Volume 11 Supplement 1

16th International Conference on Human Retroviruses: HTLV and Related Viruses

Open Access

Egg yolk antibodies (IgY) against Bovine Leukemia Virus

  • Cecilia Martínez1,
  • Gerónimo Gutiérrez1,
  • Irene Alvarez1,
  • Natalia Porta1,
  • Marina Lomónaco1,
  • Andrés Wigdorovitz1,
  • Pablo Chacana1Email author and
  • Karina Trono1
Retrovirology201411(Suppl 1):P46

https://doi.org/10.1186/1742-4690-11-S1-P46

Published: 7 January 2014

Bovine Leukemia Virus (BLV) is distributed worldwide and causes important economic losses on dairy farms. Currently, there are no effective vaccines or antivirals against BLV. Egg yolk antibodies (IgY) has many advantages over mammalian IgG. Despite the higher yields, they are non-invasively extracted from egg yolk, do not cross react against mammalian antigens or activate the mammalian complement system. In this work we evaluate the reactivity of Igy antibodies against Bovine Leukemia Virus p24 core protein and against the whole virus particle. Hens were immunized by intramuscular inoculation with purified p24 or the virus particle until the development of high antibody-titers. Total IgY was purified from egg yolks by ammonium sulfate precipitation. The purified egg yolk antibodies strongly reacted with BLV particles from a persistently infected cell line, with supernatants from ex vivo cultures of PBMCs from natural infected animals and also with purified p24 by both ELISA and Western blot. These data suggest that chicken IgY may be a suitable platform to produce large amounts of anti-BLV antibodies for diagnostic systems. Furthermore, the use of IgY for passive immunization against BLV infection should also be explored in order to develop new strategies to control the disease in cattle.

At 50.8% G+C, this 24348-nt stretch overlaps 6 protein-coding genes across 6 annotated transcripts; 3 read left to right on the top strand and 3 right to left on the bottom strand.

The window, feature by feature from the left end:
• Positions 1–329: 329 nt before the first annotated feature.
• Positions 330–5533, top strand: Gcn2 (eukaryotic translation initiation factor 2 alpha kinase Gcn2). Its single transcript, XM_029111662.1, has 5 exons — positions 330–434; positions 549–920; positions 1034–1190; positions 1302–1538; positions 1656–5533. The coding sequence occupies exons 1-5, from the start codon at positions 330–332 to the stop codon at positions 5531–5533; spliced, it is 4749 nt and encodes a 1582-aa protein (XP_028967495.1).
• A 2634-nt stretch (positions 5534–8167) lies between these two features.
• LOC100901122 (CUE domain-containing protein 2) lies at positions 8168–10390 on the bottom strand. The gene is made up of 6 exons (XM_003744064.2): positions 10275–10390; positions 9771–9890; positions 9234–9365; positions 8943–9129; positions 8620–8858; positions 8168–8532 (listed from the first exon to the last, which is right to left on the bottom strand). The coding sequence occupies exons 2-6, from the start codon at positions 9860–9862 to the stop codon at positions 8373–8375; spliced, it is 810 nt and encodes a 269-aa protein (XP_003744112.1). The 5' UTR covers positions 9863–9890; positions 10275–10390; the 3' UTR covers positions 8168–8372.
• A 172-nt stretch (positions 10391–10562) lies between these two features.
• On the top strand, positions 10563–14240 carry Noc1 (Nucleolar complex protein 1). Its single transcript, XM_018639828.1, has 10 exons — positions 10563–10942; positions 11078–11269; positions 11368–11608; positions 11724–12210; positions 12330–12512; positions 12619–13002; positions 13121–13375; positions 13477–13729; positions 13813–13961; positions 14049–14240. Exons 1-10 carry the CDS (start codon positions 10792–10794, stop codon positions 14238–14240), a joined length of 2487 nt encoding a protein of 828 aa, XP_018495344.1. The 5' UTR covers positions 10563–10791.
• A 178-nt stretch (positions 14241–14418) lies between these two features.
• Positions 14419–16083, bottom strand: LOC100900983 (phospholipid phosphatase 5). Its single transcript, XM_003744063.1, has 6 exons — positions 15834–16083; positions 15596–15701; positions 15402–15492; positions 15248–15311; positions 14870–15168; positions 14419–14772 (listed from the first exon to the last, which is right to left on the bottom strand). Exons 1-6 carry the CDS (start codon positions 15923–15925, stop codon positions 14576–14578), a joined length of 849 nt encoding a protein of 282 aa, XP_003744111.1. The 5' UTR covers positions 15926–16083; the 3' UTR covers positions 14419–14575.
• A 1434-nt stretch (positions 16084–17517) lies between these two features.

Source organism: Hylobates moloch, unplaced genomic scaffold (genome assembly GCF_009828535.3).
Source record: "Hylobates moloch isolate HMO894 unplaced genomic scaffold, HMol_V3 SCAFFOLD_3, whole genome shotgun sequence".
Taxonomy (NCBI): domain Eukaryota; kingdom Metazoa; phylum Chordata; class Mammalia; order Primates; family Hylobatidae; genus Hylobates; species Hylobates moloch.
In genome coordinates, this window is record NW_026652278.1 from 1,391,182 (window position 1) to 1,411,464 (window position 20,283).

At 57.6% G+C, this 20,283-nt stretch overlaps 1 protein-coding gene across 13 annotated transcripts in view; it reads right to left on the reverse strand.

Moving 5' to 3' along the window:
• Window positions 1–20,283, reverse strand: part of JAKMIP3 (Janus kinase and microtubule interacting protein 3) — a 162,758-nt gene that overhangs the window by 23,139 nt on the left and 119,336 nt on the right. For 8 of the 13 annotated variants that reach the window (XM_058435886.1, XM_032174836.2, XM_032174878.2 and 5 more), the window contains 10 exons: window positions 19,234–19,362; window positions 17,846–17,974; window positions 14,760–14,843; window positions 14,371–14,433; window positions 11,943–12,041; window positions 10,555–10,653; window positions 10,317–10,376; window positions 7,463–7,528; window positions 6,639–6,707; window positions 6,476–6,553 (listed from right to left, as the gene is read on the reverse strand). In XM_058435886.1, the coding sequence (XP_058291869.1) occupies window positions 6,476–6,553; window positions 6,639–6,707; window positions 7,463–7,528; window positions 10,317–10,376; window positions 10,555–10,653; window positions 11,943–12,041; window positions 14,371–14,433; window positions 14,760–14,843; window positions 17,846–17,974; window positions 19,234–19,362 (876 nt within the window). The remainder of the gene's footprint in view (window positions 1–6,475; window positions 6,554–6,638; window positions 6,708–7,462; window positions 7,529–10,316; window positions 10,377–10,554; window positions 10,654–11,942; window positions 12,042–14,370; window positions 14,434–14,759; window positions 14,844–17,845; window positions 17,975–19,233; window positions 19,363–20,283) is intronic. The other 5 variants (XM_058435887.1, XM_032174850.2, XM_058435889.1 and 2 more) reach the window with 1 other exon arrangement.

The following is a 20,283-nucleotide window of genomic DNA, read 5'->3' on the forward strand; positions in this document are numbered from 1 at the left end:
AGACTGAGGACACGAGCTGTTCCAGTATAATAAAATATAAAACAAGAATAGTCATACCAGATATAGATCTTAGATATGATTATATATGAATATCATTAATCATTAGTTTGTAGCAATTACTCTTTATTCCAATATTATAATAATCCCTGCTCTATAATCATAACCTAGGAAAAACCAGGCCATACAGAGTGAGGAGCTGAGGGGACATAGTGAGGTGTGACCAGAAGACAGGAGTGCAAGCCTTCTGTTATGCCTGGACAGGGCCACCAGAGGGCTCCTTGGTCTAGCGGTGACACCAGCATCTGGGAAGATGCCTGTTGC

Authors’ Affiliations

(1)
Instituto de Virologia, INTA

Copyright

© Martínez et al; licensee BioMed Central Ltd. 2014

This article is published under license to BioMed Central Ltd. This is an Open Access article distributed under the terms of the Creative Commons Attribution License (http://creativecommons.org/licenses/by/2.0), which permits unrestricted use, distribution, and reproduction in any medium, provided the original work is properly cited. The Creative Commons Public Domain Dedication waiver (http://creativecommons.org/publicdomain/zero/1.0/) applies to the data made available in this article, unless otherwise stated.

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